Title
Biodiversity and population dynamics of microorganisms in a full-scale membrane bioreactor for municipal wastewater treatment Biodiversity and population dynamics of microorganisms in a full-scale membrane bioreactor for municipal wastewater treatment
Author
Faculty/Department
Faculty of Sciences. Bioscience Engineering
Publication type
article
Publication
Oxford ,
Subject
Biology
Engineering sciences. Technology
Source (journal)
Water research / International Association on Water Pollution Research. - Oxford, 1967, currens
Volume/pages
45(2011) :3 , p. 1129-1138
ISSN
0043-1354
ISI
000287054500016
Carrier
E
Target language
English (eng)
Full text (Publishers DOI)
Affiliation
University of Antwerp
Abstract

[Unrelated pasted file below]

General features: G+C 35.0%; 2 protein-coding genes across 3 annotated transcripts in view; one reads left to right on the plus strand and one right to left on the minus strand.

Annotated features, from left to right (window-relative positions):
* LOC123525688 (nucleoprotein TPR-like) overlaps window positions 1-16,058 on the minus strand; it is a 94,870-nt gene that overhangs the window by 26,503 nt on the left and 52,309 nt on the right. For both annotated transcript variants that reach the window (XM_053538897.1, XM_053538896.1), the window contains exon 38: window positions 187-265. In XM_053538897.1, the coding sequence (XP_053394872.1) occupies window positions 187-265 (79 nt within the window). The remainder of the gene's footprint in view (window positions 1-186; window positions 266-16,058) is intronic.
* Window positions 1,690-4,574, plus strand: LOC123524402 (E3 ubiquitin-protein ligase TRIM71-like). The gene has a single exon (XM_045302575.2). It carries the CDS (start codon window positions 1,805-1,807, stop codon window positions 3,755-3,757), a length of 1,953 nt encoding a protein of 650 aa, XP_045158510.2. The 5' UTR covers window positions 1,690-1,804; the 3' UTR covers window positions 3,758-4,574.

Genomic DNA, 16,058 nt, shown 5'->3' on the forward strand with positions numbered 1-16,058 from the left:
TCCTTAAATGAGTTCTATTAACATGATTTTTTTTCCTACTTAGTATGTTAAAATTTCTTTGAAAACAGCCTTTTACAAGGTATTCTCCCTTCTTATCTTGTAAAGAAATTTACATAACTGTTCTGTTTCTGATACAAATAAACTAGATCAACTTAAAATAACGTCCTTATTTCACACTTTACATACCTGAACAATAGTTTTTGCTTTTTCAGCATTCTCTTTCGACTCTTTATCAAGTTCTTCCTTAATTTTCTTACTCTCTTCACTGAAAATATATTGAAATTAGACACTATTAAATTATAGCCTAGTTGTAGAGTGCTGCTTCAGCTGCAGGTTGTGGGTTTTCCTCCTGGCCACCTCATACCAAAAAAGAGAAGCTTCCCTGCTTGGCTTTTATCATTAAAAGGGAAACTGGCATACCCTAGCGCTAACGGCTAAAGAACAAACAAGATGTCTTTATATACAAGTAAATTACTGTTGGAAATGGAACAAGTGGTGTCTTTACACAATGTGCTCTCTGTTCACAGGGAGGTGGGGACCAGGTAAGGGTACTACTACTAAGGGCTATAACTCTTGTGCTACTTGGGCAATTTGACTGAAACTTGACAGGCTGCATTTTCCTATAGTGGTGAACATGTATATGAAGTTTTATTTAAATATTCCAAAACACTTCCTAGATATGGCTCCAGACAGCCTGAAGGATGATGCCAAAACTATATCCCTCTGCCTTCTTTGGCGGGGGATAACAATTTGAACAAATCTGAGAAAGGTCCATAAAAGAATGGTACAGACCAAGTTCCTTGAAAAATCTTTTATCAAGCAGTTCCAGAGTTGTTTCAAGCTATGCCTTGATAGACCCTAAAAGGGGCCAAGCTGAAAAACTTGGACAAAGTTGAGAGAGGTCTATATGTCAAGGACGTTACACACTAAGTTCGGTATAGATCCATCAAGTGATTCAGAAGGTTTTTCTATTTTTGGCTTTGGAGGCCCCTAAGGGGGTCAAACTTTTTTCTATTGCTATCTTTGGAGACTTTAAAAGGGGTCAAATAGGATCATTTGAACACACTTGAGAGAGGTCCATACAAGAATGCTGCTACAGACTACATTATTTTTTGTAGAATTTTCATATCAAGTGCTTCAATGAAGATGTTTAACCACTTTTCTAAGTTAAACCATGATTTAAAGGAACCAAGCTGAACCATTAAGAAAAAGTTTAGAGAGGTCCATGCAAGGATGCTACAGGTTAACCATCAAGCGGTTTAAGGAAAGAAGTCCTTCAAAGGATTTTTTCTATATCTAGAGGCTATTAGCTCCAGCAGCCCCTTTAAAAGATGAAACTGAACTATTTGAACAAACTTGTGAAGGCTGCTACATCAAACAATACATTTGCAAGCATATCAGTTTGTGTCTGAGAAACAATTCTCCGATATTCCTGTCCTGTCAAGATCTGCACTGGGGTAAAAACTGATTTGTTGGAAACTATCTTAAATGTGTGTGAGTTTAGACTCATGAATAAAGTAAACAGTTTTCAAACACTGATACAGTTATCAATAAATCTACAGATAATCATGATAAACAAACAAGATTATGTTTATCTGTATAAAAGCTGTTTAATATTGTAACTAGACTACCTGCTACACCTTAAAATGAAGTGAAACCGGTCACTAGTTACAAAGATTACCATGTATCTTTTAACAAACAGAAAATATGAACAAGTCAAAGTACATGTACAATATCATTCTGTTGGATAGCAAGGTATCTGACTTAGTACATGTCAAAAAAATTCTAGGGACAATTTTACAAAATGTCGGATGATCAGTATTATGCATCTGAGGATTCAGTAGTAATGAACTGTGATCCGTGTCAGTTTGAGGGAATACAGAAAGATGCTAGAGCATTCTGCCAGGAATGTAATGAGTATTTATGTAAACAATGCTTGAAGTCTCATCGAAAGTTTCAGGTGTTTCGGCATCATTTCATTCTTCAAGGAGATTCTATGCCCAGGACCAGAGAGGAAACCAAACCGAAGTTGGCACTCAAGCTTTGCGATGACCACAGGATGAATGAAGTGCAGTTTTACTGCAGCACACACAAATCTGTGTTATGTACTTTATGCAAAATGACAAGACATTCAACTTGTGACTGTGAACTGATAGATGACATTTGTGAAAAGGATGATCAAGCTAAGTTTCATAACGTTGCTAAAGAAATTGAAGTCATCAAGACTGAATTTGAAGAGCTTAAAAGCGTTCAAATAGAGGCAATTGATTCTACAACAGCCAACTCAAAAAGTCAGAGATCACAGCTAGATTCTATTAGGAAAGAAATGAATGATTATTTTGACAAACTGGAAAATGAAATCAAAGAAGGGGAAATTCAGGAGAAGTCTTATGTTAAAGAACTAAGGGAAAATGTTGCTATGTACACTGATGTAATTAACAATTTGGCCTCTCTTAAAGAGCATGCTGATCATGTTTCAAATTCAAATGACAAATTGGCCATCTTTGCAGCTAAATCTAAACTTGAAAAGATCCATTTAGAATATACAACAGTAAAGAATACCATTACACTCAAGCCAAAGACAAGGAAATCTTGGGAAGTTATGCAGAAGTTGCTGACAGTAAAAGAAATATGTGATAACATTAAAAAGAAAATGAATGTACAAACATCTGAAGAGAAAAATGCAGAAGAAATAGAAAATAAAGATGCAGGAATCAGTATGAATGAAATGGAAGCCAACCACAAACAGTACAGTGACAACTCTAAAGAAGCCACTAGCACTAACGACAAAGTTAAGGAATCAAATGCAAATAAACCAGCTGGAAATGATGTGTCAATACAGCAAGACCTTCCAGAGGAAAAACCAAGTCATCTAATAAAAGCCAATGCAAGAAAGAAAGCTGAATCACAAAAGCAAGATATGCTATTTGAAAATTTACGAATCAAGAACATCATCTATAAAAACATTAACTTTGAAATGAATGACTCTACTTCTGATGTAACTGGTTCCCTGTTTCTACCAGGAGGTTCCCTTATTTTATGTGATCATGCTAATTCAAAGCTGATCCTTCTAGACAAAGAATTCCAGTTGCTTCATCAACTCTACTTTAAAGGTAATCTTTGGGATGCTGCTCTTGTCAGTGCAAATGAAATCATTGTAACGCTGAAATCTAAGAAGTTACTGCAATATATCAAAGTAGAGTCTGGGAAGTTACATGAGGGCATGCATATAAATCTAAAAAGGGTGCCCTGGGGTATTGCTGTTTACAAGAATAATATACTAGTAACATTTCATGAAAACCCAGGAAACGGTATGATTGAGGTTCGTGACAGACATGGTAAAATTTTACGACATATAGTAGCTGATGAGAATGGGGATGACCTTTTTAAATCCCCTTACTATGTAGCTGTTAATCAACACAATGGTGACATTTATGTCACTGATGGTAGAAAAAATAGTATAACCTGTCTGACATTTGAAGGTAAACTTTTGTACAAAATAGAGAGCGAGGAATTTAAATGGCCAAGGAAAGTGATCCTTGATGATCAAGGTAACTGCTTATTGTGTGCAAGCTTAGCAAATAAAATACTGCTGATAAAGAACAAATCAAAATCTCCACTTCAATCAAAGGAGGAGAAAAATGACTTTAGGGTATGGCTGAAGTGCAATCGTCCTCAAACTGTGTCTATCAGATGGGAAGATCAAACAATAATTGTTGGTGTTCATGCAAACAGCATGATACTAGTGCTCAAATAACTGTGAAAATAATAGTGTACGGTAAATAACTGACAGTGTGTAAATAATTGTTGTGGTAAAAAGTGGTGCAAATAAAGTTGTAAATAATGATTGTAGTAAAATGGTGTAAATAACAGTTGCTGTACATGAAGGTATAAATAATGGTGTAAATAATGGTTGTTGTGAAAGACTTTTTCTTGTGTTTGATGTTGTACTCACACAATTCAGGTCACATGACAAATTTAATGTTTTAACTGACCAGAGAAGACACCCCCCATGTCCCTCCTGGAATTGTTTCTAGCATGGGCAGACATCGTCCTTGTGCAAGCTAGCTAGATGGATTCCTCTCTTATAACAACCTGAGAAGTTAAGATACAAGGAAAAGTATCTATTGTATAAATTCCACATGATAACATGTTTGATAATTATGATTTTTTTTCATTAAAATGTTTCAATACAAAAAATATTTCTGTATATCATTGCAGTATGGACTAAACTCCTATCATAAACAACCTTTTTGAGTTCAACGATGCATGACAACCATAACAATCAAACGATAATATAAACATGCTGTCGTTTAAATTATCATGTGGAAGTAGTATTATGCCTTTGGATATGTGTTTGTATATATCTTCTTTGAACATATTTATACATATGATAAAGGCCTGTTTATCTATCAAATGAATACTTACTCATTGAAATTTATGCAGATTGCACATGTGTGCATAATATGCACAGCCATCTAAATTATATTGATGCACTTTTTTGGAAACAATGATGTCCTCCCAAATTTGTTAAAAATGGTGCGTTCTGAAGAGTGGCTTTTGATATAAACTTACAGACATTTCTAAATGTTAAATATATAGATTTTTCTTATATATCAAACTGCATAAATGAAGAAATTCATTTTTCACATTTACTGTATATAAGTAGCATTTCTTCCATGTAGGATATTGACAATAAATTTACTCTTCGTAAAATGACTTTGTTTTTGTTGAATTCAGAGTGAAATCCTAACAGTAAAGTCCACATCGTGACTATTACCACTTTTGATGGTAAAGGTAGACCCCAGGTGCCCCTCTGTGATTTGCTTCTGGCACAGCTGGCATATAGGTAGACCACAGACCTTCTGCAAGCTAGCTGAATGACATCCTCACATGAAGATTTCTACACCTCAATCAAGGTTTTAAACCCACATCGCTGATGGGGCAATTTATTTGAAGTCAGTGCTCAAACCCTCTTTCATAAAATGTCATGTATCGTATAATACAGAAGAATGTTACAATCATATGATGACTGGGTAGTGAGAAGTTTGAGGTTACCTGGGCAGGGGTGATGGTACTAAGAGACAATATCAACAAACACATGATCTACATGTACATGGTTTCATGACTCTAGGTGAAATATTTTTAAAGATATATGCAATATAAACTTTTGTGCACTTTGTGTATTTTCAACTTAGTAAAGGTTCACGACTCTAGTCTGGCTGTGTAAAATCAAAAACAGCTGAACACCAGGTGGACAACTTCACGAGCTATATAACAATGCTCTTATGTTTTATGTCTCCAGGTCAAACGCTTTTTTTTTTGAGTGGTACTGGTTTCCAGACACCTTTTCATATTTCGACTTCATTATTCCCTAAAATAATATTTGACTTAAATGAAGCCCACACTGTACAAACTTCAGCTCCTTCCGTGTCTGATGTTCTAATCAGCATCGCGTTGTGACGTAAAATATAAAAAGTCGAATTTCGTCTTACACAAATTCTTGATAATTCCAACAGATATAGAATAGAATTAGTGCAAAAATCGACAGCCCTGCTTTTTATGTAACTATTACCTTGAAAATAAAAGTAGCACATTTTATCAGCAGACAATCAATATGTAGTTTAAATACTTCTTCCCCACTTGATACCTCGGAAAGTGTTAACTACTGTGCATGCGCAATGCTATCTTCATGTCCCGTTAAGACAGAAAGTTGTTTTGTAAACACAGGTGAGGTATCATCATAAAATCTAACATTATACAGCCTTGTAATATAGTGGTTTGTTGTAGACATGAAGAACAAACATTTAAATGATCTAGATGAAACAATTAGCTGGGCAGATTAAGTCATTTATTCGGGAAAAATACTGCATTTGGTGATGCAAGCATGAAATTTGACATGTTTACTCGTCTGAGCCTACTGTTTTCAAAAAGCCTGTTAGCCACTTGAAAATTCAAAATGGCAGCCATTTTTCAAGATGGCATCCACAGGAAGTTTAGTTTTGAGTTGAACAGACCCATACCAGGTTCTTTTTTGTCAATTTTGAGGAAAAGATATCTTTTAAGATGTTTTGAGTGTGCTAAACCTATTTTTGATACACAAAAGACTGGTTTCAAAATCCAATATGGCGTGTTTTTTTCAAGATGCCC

The total, ammonia-oxidizing, and denitrifying Bacteria in a full-scale membrane bioreactor (MBR) were evaluated monthly for over one year. Microbial communities were analyzed by denaturing gradient gel electrophoresis (DGGE) and clone library analysis of the 16S rRNA and ammonia monooxygenase (amoA) and nitrous oxide reductase (nosZ) genes. The community fingerprints obtained were compared to those from a conventional activated sludge (CAS) process running in parallel treating the same domestic wastewater. Distinct DGGE profiles for all three molecular markers were observed between the two treatment systems, indicating the selection of specific bacterial populations by the contrasting environmental and operational conditions. Comparative 16S rRNA sequencing indicated a diverse bacterial community in the MBR, with phylotypes from the α- and β-Proteobacteria and Bacteroidetes dominating the gene library. The vast majority of sequences retrieved were not closely related to classified organisms or displayed relatively low levels of similarity with any known 16S rRNA gene sequences and thus represent organisms that constitute new taxa. Similarly, the majority of the recovered nosZ sequences were novel and only moderately related to known denitrifiers from the α- and β-Proteobacteria. In contrast, analysis of the amoA gene showed a remarkably simple ammonia-oxidizing community with the detected members almost exclusively affiliated with the Nitrosomonas oligotropha lineage. Major shifts in total bacteria and denitrifying community were detected and these were associated with change in the external carbon added for denitrification enhancement. In spite of this, the MBR was able to maintain a stable process performance during that period. These results significantly expand our knowledge of the biodiversity and population dynamics of microorganisms in MBRs for wastewater treatment.
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